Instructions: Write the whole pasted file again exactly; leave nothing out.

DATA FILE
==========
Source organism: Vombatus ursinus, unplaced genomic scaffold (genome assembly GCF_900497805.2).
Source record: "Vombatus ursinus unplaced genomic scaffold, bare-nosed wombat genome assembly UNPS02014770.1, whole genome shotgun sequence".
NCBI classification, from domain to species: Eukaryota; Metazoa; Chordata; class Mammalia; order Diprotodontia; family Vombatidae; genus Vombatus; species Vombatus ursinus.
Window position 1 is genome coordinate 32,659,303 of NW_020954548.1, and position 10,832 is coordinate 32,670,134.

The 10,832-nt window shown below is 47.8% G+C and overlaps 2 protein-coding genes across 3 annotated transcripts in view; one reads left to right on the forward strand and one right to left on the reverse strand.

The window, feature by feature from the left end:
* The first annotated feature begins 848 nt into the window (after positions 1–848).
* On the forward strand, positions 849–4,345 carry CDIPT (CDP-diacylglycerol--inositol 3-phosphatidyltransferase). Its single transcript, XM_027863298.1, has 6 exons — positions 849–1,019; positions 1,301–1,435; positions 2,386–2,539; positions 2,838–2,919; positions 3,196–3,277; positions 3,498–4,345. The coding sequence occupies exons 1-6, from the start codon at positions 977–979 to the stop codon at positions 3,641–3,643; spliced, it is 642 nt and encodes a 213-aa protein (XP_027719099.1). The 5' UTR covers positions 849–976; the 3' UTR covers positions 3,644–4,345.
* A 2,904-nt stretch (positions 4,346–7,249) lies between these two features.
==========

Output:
Source organism: Vombatus ursinus, unplaced genomic scaffold (genome assembly GCF_900497805.2).
Source record: "Vombatus ursinus unplaced genomic scaffold, bare-nosed wombat genome assembly UNPS02014770.1, whole genome shotgun sequence".
NCBI classification, from domain to species: Eukaryota; Metazoa; Chordata; class Mammalia; order Diprotodontia; family Vombatidae; genus Vombatus; species Vombatus ursinus.
Window position 1 is genome coordinate 32,659,303 of NW_020954548.1, and position 10,832 is coordinate 32,670,134.

The 10,832-nt window shown below is 47.8% G+C and overlaps 2 protein-coding genes across 3 annotated transcripts in view; one reads left to right on the forward strand and one right to left on the reverse strand.

The window, feature by feature from the left end:
* The first annotated feature begins 848 nt into the window (after positions 1–848).
* On the forward strand, positions 849–4,345 carry CDIPT (CDP-diacylglycerol--inositol 3-phosphatidyltransferase). Its single transcript, XM_027863298.1, has 6 exons — positions 849–1,019; positions 1,301–1,435; positions 2,386–2,539; positions 2,838–2,919; positions 3,196–3,277; positions 3,498–4,345. The coding sequence occupies exons 1-6, from the start codon at positions 977–979 to the stop codon at positions 3,641–3,643; spliced, it is 642 nt and encodes a 213-aa protein (XP_027719099.1). The 5' UTR covers positions 849–976; the 3' UTR covers positions 3,644–4,345.
* A 2,904-nt stretch (positions 4,346–7,249) lies between these two features.